Farming minister Jim Paice has rejected claims that a badger cull is “politically convenient” for the government.
Mr Paice wrote a letter to the Financial Times this week in response to criticism of DEFRA’s plans to carry out two pilot badgers cull in England later this year to combat bovine tuberculosis.
In his letter, published in the FT on Tuesday (20 March), Mr Paice acknowledged that the decision to hold the culls was “an extremely difficult one to make”.
“Nobody wants to see badgers culled, but bovine tuberculosis is taking a terrible toll on the UK’s farmers and rural communities – it forced the slaughter of more than 25,000 cattle in 2010 alone, and it is getting worse,” he wrote.
Mr Paice went on to argue the scientific case for the culling of badgers.
“Science shows, and leading scientists agree, that if culling is carried out in the right way it can help tackle this disease,” he said.
“The Randomised Badger Culling Trial (RBCT) demonstrated culling has a beneficial effect lasting at least six years and any negative effect – specifically infected badgers moving to other areas (perturbation) – disappeared within 12 to 18 months.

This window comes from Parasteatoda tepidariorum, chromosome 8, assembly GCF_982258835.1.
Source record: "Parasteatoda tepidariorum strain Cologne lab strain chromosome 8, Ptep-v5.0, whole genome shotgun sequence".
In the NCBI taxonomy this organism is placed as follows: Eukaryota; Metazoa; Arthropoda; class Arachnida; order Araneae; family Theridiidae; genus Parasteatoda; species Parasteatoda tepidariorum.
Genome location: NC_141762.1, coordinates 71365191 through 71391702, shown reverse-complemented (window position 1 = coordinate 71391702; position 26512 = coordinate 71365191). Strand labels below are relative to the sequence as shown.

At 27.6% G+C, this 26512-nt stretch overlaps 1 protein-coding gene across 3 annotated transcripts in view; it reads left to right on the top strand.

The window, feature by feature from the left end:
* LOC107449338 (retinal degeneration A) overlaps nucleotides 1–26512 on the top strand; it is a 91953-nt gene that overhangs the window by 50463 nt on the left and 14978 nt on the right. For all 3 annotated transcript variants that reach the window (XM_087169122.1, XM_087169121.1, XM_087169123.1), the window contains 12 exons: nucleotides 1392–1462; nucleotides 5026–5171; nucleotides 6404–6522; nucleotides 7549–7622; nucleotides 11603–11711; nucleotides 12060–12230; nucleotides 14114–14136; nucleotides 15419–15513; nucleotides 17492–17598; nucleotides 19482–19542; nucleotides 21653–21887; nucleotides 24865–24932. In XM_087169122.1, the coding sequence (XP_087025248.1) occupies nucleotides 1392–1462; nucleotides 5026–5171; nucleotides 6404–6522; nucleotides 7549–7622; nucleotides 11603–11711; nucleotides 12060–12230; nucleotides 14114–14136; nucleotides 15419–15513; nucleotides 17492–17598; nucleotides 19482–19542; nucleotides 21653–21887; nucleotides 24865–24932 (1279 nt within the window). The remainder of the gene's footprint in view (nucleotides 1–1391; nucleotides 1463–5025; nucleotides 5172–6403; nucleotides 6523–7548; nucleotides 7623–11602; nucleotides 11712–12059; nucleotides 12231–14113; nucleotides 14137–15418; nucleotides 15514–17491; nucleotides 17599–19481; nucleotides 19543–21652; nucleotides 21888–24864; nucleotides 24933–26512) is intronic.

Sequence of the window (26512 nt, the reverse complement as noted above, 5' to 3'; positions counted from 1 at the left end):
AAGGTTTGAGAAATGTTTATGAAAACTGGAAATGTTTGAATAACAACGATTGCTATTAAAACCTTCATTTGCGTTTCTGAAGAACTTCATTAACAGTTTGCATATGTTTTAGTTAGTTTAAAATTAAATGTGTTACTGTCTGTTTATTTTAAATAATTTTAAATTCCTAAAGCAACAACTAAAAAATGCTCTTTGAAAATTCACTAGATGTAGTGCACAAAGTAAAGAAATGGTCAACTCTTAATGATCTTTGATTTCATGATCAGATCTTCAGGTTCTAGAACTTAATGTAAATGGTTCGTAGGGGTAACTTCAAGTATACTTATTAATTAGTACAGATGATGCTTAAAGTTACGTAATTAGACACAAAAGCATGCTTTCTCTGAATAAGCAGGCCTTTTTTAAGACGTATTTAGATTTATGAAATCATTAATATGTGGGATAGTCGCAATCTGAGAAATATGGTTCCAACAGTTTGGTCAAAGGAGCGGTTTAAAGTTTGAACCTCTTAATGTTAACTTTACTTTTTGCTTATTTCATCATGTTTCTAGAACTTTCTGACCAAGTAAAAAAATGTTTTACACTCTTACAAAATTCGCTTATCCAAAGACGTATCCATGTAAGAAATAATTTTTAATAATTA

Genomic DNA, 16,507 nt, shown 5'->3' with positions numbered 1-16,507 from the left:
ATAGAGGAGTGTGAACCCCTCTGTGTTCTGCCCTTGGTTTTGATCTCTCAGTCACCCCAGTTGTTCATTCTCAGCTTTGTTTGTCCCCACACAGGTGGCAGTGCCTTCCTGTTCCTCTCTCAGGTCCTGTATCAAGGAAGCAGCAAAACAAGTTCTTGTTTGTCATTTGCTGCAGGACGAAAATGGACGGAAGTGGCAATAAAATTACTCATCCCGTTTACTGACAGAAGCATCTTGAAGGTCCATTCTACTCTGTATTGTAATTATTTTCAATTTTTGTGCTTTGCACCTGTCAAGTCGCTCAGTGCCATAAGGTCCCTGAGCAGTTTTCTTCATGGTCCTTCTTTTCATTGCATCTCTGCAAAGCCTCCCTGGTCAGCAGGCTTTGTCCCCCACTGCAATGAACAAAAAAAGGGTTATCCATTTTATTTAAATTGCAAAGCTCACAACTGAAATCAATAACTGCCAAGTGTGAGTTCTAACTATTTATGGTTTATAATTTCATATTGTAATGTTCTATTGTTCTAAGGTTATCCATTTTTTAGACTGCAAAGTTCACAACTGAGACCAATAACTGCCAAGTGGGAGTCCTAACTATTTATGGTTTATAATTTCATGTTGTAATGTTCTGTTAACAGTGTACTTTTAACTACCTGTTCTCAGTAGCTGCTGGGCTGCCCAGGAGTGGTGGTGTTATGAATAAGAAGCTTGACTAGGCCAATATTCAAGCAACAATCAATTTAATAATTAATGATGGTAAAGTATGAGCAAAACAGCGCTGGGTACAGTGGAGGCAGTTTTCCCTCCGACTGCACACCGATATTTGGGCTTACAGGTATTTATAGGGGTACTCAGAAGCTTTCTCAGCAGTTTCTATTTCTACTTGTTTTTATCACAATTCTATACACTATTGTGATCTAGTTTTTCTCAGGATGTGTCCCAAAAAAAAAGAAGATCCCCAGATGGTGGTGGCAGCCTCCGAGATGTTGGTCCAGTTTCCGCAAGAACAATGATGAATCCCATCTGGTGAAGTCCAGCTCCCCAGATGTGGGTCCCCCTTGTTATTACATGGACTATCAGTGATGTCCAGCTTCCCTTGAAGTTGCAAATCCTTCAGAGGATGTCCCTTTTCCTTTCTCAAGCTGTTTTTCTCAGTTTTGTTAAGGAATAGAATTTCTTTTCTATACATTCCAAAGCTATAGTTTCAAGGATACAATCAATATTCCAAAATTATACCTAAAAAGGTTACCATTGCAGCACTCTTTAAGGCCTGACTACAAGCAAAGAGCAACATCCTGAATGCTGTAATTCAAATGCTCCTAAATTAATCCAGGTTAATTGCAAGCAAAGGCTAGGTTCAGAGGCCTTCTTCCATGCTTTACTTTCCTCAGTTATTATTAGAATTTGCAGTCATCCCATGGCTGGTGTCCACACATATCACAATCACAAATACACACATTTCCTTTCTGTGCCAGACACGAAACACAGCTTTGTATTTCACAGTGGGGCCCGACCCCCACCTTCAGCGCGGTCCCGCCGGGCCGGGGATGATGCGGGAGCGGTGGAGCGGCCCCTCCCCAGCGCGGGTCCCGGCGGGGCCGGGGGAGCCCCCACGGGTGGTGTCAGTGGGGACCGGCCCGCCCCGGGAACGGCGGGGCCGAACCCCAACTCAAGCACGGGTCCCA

“We have also stated that applicants for the future pilots will have to meet new, strict criteria – not required in the RBCT – to reduce this risk.”
Mr Paice pointed out that a range of measures were already in place to prevent cattle spreading TB to other cattle and that the government was investing heavily in developing vaccines, but usable vaccines “will not be available for years”.
“We have to act now on a disease expected to cost taxpayers £1bn over the next decade and, as efforts in other countries have shown, if we do not control TB in wildlife, we will not be able to control it in cattle either,” he added.
Two pilot culls are to be introduced in west Gloucestershire and west Somerset this autumn. if successful, further culls could be introduced to a maximum of 40 areas across the UK from 2013.